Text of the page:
Biology of Reproduction 11/2013; · 4.03 Impact Factor
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    ABSTRACT: Globally, an estimated 13 million preterm babies are born each year. These babies are at increased risk of infant mortality and life-long health complications. Interventions to prevent preterm birth (PTB) require an understanding of processes driving parturition. Prostaglandins (PGs) have diverse functions in parturition, including regulation of uterine contractility and tissue remodeling. Our studies on cervical remodeling in mice suggest that although local synthesis of PGs are not increased in term ripening, transcripts encoding PG-endoperoxide synthase 2 (Ptgs2) are induced in lipopolysaccharide (LPS)-mediated premature ripening. This study provides evidence for two distinct pathways of cervical ripening: one dependent on PGs derived from paracrine or endocrine sources and the other independent of PG actions. Cervical PG levels are increased in LPS-treated mice, a model of infection-mediated PTB, consistent with increases in PG synthesizing enzymes and reduction in PG-metabolizing enzymes. Administration of SC-236, a PTGS2 inhibitor, along with LPS attenuated cervical softening, consistent with the essential role of PGs in LPS-induced ripening. In contrast, during term and preterm ripening mediated by the antiprogestin, mifepristone, cervical PG levels, and expression of PG synthetic and catabolic enzymes did not change in a manner that supports a role for PGs. These findings in mice, supported by correlative studies in women, suggest PGs do not regulate all aspects of the parturition process. Additionally, it suggests a need to refocus current strategies toward developing therapies for the prevention of PTB that target early, pathway-specific processes rather than focusing on common late end point mediators of PTB.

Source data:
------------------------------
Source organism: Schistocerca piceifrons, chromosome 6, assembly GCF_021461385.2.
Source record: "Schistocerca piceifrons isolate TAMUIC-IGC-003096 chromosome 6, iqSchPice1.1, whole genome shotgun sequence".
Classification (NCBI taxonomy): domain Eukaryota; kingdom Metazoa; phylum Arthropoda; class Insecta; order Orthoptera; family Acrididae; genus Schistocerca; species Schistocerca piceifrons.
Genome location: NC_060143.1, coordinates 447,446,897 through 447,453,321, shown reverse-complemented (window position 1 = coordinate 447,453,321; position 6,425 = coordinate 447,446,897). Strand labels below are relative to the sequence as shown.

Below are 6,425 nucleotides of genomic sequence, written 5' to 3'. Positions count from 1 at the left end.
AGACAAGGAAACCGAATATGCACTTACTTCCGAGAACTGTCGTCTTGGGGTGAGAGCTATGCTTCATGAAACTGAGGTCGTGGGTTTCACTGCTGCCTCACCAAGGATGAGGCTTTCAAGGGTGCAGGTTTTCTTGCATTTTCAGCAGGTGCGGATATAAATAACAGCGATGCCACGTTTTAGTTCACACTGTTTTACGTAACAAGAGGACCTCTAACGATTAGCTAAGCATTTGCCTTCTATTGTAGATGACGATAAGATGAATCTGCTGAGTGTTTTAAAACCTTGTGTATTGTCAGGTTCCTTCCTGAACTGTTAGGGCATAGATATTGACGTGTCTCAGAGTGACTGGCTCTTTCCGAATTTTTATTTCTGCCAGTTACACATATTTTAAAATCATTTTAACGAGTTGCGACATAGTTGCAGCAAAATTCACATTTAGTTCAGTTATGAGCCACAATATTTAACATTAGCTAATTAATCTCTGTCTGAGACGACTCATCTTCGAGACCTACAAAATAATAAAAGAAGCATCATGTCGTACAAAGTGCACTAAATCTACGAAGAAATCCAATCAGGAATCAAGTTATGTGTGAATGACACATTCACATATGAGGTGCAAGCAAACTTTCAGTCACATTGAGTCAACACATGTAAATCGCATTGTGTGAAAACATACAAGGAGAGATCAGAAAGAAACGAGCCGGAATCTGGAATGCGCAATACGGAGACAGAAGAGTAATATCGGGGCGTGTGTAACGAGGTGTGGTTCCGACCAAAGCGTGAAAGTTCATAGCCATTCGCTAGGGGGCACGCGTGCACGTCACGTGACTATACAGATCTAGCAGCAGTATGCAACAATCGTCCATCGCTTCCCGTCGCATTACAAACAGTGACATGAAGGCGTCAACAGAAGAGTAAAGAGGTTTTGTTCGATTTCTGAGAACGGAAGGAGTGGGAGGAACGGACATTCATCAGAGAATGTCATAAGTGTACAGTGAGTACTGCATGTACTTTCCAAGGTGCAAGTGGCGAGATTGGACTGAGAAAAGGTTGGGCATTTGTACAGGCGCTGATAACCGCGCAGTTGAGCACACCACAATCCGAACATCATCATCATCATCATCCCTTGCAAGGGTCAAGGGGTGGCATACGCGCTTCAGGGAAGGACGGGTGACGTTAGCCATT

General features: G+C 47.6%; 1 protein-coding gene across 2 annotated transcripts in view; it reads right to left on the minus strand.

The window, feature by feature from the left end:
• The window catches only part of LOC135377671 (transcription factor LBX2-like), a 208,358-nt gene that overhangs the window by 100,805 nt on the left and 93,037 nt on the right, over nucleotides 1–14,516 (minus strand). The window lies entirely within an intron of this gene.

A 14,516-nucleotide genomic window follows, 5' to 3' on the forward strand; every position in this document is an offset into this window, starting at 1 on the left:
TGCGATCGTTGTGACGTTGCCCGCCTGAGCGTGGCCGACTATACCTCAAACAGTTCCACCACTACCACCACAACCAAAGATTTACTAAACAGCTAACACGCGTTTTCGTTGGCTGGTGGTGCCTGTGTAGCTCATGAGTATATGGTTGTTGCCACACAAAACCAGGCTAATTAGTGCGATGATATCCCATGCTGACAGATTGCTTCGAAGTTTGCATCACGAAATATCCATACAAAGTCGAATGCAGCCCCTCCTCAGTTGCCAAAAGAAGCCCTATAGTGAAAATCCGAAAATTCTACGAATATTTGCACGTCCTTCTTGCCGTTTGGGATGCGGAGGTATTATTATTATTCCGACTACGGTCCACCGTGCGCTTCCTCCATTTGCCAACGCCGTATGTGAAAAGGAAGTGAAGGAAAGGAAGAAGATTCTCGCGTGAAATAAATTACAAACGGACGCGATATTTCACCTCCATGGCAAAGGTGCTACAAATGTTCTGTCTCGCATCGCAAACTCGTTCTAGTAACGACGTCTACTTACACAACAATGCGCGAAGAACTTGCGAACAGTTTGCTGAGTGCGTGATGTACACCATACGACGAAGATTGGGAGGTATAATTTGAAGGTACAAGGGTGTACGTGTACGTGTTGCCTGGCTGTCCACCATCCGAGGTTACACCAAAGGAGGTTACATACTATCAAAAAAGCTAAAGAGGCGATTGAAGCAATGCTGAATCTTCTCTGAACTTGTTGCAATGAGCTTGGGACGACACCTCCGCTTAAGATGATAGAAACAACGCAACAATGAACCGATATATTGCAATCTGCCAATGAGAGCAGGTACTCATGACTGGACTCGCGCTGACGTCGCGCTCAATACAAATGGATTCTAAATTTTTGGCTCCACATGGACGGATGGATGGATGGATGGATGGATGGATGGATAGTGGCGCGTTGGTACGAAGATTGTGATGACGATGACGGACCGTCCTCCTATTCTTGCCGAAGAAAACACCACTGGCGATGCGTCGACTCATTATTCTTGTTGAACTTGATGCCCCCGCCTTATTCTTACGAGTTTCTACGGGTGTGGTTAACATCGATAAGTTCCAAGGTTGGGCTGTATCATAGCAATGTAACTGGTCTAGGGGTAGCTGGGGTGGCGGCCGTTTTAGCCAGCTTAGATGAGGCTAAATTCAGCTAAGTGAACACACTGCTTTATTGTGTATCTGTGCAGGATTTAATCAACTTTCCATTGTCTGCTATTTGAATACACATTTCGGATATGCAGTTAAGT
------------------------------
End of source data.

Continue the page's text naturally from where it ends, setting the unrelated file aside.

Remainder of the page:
Endocrinology 11/2013; · 4.72 Impact Factor
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    ABSTRACT: Ascending infection from the colonized vagina to the normally sterile intrauterine cavity is a well-documented cause of preterm birth. The primary physical barrier to microbial ascension is the cervical canal, which is filled with a dense and protective mucus plug. Despite its central role in separating the vaginal from the intrauterine tract, the barrier properties of cervical mucus have not been studied in preterm birth. To study the protective function of the cervical mucus in preterm birth we performed a pilot case-control study to measure the viscoelasticity and permeability properties of mucus obtained from pregnant women at high-risk and low-risk for preterm birth. Using extensional and shear rheology we found that cervical mucus from women at high-risk for preterm birth was more extensible and forms significantly weaker gels compared to cervical mucus from women at low-risk of preterm birth. Moreover, permeability measurements using fluorescent microbeads show that high-risk mucus was more permeable compared with low-risk mucus. Our findings suggest that critical biophysical barrier properties of cervical mucus in women at high-risk for preterm birth are compromised compared to women with healthy pregnancy. We hypothesize that impaired barrier properties of cervical mucus could contribute to increased rates of intrauterine infection seen in women with preterm birth. We furthermore suggest that a robust association of spinnbarkeit and preterm birth could be an effectively exploited biomarker for preterm birth prediction.
    PLoS ONE 01/2013; 8(8):e69528. · 3.53 Impact Factor